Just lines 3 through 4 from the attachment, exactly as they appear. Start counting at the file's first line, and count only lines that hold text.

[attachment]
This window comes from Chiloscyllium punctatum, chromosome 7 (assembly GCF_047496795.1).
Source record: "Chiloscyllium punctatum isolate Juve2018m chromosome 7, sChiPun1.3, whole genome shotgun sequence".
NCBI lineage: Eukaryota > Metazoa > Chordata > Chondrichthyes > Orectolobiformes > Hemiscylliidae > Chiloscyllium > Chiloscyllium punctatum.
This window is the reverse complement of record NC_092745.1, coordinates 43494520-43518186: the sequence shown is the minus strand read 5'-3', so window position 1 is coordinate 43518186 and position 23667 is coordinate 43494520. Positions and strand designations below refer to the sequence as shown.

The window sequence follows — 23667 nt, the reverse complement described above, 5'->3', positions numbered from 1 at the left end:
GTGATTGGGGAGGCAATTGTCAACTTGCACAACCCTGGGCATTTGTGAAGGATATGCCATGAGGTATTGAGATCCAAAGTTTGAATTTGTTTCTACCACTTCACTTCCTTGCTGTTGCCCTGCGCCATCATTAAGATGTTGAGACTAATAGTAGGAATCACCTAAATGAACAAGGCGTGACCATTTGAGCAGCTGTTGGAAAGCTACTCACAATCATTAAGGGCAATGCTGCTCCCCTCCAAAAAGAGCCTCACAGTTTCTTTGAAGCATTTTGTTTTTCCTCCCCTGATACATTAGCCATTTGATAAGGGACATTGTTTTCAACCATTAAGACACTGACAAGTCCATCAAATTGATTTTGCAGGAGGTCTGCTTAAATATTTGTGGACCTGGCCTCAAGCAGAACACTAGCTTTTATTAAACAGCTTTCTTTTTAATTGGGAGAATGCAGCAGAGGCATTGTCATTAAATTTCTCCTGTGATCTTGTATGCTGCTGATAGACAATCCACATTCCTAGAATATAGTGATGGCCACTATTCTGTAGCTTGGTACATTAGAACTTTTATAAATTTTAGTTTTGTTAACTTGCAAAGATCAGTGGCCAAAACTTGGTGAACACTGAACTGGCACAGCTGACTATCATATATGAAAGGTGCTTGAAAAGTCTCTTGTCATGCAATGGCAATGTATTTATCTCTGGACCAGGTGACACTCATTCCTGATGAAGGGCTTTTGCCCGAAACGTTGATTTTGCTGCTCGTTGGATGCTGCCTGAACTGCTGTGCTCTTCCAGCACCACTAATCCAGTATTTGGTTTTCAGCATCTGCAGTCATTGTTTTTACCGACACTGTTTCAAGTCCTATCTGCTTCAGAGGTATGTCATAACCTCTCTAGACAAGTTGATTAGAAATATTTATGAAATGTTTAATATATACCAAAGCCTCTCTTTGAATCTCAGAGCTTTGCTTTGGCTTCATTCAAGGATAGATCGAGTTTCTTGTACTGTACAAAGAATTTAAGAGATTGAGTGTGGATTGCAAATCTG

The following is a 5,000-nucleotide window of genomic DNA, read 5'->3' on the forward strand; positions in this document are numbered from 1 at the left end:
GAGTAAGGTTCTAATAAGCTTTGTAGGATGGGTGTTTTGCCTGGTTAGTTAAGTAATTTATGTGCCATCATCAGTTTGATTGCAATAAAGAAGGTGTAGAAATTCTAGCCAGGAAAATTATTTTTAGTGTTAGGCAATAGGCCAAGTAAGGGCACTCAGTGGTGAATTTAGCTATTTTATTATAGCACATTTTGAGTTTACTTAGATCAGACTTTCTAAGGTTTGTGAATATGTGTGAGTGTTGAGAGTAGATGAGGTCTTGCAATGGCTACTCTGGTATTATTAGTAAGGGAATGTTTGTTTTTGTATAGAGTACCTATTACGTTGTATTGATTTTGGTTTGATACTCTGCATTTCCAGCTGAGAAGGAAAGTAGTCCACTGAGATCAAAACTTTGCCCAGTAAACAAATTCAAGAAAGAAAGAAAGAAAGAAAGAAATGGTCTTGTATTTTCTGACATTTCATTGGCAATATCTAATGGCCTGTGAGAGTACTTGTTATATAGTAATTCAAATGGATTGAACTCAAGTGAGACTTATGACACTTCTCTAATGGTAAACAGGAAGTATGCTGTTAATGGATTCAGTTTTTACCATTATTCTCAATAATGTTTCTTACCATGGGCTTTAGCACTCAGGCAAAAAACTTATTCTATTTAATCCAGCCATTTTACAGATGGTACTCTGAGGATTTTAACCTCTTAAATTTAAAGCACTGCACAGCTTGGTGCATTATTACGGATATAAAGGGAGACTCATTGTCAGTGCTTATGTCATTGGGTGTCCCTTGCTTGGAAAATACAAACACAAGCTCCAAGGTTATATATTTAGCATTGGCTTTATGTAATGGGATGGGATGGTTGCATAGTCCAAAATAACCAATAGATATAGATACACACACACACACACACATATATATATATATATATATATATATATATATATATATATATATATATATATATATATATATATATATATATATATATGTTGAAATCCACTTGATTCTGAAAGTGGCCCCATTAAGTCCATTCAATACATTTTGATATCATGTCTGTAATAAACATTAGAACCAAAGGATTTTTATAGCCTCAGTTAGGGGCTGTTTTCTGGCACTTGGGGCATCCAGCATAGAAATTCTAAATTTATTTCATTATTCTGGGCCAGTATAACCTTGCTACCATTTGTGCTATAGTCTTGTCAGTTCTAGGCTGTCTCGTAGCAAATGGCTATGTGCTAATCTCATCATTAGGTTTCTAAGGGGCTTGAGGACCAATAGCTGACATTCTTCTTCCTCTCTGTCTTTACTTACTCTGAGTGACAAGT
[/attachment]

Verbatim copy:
NCBI lineage: Eukaryota > Metazoa > Chordata > Chondrichthyes > Orectolobiformes > Hemiscylliidae > Chiloscyllium > Chiloscyllium punctatum.
This window is the reverse complement of record NC_092745.1, coordinates 43494520-43518186: the sequence shown is the minus strand read 5'-3', so window position 1 is coordinate 43518186 and position 23667 is coordinate 43494520. Positions and strand designations below refer to the sequence as shown.